Fermented Faves

Eating in The Alps is so much fun! With all that cheese, sausage, braised meats, and noodles, you need a pop of bright flavor and acidity to keep it in balance. The natural accompaniments that you’ll find rely on fermentation, which both packs a powerful punch and has health benefits.

Some of our faves include:

  • Henstenberg Traditional German Barrel Pickles
  • Maille Cornichons
  • Hengstenberg Red Cabbage
  • DLM Bulk Sauerkraut
  • Krazy Kraut Krazy Currey

We’ve Hatchified the Deli & Kitchen!

We can’t get enough of the incredible flavor and perfect heat Hatch Chiles are known for, so we’ve upped the spice level in some of our Deli and Kitchen favorites with these perfect peppers. Check out some of the new ways to enjoy Hatch Chiles!

Hatch Chile Potato Salad

Be sure to ask for a taste this month of Hatch Chile Potato Salad. All the flavor of our classic potato salad with the added flavor and little kick from our roasted Hatch Chiles.

Hatch Chile Elote-Style Corn Salad

If you haven’t tried the Elote-Style Corn Salad from our Deli, now is the time! For a limited time we’re offering Hatch Chile Elote-Style Corn Salad. Hatch Chiles meet the traditional smoky, sweet, spicy, and tangy flavors of Mexican Street Corn in this easy-to-eat salad.

Hatch Chile Chicken Quesadilla

We’ve introduced Hatch Chiles to one of our best-selling grab-and-go items to create the Hatch Chile Chicken Quesadilla. DLM’s all-white meat chicken, peppers, Hatch Chiles, onions, and Monterey Jack cheese have us savoring each bite of this tasty quesadilla.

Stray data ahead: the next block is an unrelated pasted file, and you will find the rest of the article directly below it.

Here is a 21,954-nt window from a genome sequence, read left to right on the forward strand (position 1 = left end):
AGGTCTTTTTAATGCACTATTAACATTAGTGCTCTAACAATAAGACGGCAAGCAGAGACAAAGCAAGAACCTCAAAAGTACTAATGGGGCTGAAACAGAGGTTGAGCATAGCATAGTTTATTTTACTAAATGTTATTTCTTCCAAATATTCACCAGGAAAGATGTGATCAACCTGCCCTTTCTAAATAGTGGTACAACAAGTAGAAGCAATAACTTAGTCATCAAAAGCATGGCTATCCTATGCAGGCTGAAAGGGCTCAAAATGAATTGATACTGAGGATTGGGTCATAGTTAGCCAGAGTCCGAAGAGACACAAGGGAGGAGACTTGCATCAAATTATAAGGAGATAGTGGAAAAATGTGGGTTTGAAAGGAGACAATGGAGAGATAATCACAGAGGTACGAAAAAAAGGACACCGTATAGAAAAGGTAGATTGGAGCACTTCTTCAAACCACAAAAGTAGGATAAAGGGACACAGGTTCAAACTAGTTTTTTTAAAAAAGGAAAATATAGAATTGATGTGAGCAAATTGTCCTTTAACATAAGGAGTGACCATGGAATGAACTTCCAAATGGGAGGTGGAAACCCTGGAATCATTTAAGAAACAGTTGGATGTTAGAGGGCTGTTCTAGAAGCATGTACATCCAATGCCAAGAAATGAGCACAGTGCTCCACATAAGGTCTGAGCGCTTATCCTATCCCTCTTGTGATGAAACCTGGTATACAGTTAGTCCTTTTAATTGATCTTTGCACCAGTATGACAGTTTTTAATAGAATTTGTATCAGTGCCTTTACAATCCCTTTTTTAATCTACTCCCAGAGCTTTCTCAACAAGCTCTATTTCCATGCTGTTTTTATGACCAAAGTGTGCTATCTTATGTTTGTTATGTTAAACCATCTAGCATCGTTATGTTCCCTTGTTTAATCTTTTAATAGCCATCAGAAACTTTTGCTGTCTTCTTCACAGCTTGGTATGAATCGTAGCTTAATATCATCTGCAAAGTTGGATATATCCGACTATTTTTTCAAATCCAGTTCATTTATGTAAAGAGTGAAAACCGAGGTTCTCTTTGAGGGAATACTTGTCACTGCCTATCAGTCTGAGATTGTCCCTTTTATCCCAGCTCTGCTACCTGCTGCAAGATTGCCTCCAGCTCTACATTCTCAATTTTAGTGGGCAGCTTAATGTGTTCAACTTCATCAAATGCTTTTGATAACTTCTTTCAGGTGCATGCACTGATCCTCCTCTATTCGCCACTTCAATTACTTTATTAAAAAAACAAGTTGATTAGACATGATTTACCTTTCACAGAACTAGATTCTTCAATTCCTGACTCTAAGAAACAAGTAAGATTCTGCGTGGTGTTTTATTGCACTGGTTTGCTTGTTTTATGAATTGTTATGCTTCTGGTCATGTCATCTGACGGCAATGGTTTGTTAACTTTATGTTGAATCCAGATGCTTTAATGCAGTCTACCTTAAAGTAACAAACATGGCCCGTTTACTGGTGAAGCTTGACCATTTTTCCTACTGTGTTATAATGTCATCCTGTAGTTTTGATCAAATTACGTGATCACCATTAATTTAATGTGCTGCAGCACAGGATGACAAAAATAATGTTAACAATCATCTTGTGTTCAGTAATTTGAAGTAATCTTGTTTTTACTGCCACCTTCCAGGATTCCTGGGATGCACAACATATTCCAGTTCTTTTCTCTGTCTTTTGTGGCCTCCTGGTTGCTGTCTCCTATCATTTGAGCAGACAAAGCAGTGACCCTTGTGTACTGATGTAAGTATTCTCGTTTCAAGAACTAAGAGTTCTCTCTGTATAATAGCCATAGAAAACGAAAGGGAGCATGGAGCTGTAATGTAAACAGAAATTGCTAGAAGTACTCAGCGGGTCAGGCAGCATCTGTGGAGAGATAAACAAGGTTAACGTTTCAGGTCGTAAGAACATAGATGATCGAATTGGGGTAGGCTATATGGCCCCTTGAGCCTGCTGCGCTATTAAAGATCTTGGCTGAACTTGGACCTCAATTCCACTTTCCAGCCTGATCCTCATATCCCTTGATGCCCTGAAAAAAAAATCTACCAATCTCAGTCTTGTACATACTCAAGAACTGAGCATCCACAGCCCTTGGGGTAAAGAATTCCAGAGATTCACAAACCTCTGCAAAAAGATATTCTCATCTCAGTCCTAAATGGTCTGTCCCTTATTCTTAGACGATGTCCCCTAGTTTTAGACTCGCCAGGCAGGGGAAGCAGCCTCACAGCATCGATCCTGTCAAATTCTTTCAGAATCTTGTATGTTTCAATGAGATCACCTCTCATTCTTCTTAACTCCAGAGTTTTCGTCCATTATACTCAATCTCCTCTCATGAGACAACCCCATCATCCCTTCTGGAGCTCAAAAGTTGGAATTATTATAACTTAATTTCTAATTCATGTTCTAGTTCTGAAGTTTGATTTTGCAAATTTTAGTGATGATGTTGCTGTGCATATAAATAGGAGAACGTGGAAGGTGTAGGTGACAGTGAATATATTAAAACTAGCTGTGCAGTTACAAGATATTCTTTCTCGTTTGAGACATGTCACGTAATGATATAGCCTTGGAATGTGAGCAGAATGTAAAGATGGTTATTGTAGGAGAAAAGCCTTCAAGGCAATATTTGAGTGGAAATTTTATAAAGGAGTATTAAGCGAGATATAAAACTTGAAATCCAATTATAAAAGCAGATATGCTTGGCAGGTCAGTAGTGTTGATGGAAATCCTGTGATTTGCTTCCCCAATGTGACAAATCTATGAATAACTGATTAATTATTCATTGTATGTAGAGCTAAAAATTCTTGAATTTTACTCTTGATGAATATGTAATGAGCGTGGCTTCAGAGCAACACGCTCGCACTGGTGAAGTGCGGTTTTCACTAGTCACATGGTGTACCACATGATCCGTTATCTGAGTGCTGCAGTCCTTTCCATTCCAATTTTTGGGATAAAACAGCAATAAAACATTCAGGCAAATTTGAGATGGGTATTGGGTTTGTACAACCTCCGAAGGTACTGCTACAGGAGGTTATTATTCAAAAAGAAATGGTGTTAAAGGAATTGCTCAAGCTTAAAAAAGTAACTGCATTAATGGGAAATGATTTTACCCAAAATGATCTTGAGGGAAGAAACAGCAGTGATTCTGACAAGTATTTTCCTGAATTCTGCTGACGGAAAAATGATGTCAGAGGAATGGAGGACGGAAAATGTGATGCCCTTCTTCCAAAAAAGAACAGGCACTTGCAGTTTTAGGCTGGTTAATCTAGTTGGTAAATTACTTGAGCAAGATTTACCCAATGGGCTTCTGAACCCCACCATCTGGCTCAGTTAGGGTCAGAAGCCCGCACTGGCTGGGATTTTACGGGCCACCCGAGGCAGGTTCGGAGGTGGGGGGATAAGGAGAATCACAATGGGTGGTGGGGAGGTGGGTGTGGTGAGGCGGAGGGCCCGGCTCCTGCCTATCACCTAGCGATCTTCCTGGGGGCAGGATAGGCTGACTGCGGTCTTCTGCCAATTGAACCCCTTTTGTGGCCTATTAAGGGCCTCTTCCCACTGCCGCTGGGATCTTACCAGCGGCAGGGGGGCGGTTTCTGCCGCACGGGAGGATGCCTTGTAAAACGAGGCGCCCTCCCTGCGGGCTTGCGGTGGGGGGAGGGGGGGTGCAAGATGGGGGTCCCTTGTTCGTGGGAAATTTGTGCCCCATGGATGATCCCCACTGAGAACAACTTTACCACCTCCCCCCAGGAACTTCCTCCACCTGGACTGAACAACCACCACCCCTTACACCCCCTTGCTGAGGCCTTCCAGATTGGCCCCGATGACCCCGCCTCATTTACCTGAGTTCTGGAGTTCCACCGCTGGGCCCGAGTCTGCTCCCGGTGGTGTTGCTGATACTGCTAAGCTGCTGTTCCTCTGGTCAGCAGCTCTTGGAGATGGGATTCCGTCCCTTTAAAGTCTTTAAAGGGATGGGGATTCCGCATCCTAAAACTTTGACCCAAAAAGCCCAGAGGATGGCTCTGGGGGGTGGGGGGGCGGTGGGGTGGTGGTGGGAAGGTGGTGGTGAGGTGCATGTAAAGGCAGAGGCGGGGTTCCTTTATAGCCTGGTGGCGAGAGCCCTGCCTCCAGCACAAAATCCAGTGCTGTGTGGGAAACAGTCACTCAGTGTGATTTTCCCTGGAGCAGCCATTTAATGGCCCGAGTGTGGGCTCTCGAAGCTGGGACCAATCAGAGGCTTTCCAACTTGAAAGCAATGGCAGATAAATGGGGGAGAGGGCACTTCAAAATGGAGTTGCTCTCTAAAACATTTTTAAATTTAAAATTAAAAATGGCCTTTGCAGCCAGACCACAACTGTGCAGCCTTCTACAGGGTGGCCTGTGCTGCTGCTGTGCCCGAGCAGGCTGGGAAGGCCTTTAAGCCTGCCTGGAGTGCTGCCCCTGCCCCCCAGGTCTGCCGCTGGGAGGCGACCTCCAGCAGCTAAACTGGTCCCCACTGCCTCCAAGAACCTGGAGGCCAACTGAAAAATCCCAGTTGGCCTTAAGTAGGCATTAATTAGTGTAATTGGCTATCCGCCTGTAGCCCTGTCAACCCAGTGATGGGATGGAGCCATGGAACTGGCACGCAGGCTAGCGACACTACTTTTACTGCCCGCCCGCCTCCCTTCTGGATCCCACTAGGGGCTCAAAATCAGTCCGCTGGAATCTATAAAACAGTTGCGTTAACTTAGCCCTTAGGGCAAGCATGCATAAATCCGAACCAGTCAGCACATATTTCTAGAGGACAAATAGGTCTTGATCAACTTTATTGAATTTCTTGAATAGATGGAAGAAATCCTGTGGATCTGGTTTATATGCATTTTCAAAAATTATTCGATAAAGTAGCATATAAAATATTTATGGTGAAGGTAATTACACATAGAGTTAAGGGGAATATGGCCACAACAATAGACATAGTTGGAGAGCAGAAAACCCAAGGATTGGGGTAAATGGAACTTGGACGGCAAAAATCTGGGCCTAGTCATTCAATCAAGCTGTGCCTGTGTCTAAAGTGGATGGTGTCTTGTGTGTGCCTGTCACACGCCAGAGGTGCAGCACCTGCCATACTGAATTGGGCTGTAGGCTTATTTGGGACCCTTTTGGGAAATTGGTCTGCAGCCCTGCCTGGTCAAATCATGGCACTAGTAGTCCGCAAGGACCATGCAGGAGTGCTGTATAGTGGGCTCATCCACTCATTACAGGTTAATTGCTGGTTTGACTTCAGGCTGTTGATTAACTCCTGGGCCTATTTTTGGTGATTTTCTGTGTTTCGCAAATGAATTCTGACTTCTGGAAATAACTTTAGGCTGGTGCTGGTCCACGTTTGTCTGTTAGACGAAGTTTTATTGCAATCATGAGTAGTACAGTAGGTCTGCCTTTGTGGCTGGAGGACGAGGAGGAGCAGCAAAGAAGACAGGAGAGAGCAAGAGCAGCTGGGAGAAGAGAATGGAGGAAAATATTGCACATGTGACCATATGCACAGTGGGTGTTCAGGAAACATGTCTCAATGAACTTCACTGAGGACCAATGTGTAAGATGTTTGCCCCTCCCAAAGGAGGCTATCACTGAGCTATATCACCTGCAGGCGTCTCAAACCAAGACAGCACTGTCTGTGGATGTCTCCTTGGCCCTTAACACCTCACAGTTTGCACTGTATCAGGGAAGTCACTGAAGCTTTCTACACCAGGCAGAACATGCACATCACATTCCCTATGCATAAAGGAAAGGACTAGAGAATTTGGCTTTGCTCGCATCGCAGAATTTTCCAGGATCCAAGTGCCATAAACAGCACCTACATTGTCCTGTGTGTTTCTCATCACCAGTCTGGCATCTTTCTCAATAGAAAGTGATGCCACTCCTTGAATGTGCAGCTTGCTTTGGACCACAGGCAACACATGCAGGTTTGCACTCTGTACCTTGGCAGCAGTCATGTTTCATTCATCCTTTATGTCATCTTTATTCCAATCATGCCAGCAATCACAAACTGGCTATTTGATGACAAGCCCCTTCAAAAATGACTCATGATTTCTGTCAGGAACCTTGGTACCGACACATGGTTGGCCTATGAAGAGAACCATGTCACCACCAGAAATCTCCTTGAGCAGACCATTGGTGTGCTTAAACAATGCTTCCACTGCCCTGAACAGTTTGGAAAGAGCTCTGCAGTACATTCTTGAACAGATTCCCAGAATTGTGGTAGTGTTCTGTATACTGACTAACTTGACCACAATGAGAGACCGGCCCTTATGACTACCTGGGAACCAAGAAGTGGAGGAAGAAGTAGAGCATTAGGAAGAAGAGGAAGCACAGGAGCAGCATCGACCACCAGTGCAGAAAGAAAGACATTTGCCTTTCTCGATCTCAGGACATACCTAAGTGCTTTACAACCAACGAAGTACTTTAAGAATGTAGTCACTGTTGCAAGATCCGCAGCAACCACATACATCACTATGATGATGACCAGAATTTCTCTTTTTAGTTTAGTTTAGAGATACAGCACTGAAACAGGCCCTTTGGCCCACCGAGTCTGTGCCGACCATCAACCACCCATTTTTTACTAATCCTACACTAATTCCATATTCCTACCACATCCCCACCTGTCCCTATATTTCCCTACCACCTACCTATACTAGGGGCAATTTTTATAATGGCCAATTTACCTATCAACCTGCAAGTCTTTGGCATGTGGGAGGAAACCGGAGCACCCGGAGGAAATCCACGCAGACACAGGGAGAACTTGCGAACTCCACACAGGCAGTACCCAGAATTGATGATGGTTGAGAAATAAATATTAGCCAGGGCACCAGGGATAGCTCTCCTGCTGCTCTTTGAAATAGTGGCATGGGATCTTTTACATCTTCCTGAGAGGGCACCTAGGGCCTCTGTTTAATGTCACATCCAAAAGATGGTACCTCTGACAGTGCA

Hatch Chile Encrusted Macaroni & Cheese

Encrusted Macaroni & Cheese + Hatch Chiles? Yes, please! Rich, cheesy macaroni and cheese studded with pieces of Hatch Chiles and topped with a buttery breadcrumb crust. Our Hatch Chile Enrusted Macaroni & Cheese has quickly become one of our favorites.

South of the “New Mexican” Border Dip

Dip into the South of the “New Mexican” Border Dip. Creamy and flavorful, this dip is a great addition to your game day spread. Scoop up every tasty bite with DLM Tortilla Chips and cheer on your favorite football team!

Taste of Thailand

What is it about Thai food that has so many of us enthralled? I can answer that with four words—hot, sour, salty, and sweet. In most Thai dishes you can find some kind of combination of all of these taste components. In addition to the contrast of flavors, you’ll also find a contrast of textures. How fun is that? Think for example of bright herbal soups, savory curries, crunchy salads, slurpy noodles, spicy dips, and beautiful tropical fruit to name a few.

Grab your Produce Passport and get ready to dive into the world of delicious Thai Produce!

Street food found in Thailand is some of the best in the world. Some favorites from my travels include spring rolls, grilled satay, salty fish cakes, and sweet sticky rice in baggies along with the best fried chicken I’ve ever eaten in my life.

Lucky for us, it’s easier nowadays than in years past to find the ingredients to recreate excellent Thai food in your own kitchen. Rice and mung bean noodles, curry pastes, coconut milk, fish sauce, and chili sauce are now common and you need to find some room for them in your pantry. Along with some fresh veggies and a variety of proteins, a taste of Thailand can be yours! So challenge yourself to roll up your sleeves and explore the incredible flavors that the cuisine of Thailand has to offer.

Curious about curries? Learn about the different types and how to use them!